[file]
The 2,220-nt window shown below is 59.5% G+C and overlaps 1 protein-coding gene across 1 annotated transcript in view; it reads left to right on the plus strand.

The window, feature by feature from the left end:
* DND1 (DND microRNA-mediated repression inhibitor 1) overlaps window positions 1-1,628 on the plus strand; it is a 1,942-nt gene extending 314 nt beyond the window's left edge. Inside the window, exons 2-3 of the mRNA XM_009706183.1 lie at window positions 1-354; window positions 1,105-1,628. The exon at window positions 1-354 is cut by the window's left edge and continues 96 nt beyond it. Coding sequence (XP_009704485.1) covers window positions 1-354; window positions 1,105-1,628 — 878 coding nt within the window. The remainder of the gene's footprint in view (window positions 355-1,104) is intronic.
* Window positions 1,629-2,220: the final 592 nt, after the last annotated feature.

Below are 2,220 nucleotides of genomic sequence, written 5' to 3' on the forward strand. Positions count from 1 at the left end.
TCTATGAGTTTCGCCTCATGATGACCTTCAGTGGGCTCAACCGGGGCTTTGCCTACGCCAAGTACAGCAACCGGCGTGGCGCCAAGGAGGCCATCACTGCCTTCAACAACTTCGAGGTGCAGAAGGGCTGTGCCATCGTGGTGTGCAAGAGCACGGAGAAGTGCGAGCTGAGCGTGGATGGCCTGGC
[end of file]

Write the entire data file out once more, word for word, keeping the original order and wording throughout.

The 2,220-nt window shown below is 59.5% G+C and overlaps 1 protein-coding gene across 1 annotated transcript in view; it reads left to right on the plus strand.

The window, feature by feature from the left end:
* DND1 (DND microRNA-mediated repression inhibitor 1) overlaps window positions 1-1,628 on the plus strand; it is a 1,942-nt gene extending 314 nt beyond the window's left edge. Inside the window, exons 2-3 of the mRNA XM_009706183.1 lie at window positions 1-354; window positions 1,105-1,628. The exon at window positions 1-354 is cut by the window's left edge and continues 96 nt beyond it. Coding sequence (XP_009704485.1) covers window positions 1-354; window positions 1,105-1,628 — 878 coding nt within the window. The remainder of the gene's footprint in view (window positions 355-1,104) is intronic.
* Window positions 1,629-2,220: the final 592 nt, after the last annotated feature.

Below are 2,220 nucleotides of genomic sequence, written 5' to 3' on the forward strand. Positions count from 1 at the left end.
TCTATGAGTTTCGCCTCATGATGACCTTCAGTGGGCTCAACCGGGGCTTTGCCTACGCCAAGTACAGCAACCGGCGTGGCGCCAAGGAGGCCATCACTGCCTTCAACAACTTCGAGGTGCAGAAGGGCTGTGCCATCGTGGTGTGCAAGAGCACGGAGAAGTGCGAGCTGAGCGTGGATGGCCTGGC